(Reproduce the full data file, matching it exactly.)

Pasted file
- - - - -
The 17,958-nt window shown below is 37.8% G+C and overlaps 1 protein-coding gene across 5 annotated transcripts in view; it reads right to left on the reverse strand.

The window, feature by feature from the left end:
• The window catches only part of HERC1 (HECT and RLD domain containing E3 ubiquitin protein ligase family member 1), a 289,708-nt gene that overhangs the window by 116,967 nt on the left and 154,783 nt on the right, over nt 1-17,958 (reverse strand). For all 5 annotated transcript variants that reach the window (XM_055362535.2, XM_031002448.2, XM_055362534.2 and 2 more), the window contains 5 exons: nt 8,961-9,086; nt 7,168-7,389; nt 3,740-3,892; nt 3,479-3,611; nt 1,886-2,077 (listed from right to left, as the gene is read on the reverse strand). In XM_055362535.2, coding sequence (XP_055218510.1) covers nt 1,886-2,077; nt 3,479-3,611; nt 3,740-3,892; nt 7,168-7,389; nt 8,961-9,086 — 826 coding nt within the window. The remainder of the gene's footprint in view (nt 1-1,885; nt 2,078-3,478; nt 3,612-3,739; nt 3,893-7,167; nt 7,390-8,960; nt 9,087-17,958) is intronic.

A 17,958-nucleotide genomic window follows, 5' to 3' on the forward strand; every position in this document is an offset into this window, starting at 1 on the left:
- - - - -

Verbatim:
The 17,958-nt window shown below is 37.8% G+C and overlaps 1 protein-coding gene across 5 annotated transcripts in view; it reads right to left on the reverse strand.

The window, feature by feature from the left end:
• The window catches only part of HERC1 (HECT and RLD domain containing E3 ubiquitin protein ligase family member 1), a 289,708-nt gene that overhangs the window by 116,967 nt on the left and 154,783 nt on the right, over nt 1-17,958 (reverse strand). For all 5 annotated transcript variants that reach the window (XM_055362535.2, XM_031002448.2, XM_055362534.2 and 2 more), the window contains 5 exons: nt 8,961-9,086; nt 7,168-7,389; nt 3,740-3,892; nt 3,479-3,611; nt 1,886-2,077 (listed from right to left, as the gene is read on the reverse strand). In XM_055362535.2, coding sequence (XP_055218510.1) covers nt 1,886-2,077; nt 3,479-3,611; nt 3,740-3,892; nt 7,168-7,389; nt 8,961-9,086 — 826 coding nt within the window. The remainder of the gene's footprint in view (nt 1-1,885; nt 2,078-3,478; nt 3,612-3,739; nt 3,893-7,167; nt 7,390-8,960; nt 9,087-17,958) is intronic.

A 17,958-nucleotide genomic window follows, 5' to 3' on the forward strand; every position in this document is an offset into this window, starting at 1 on the left: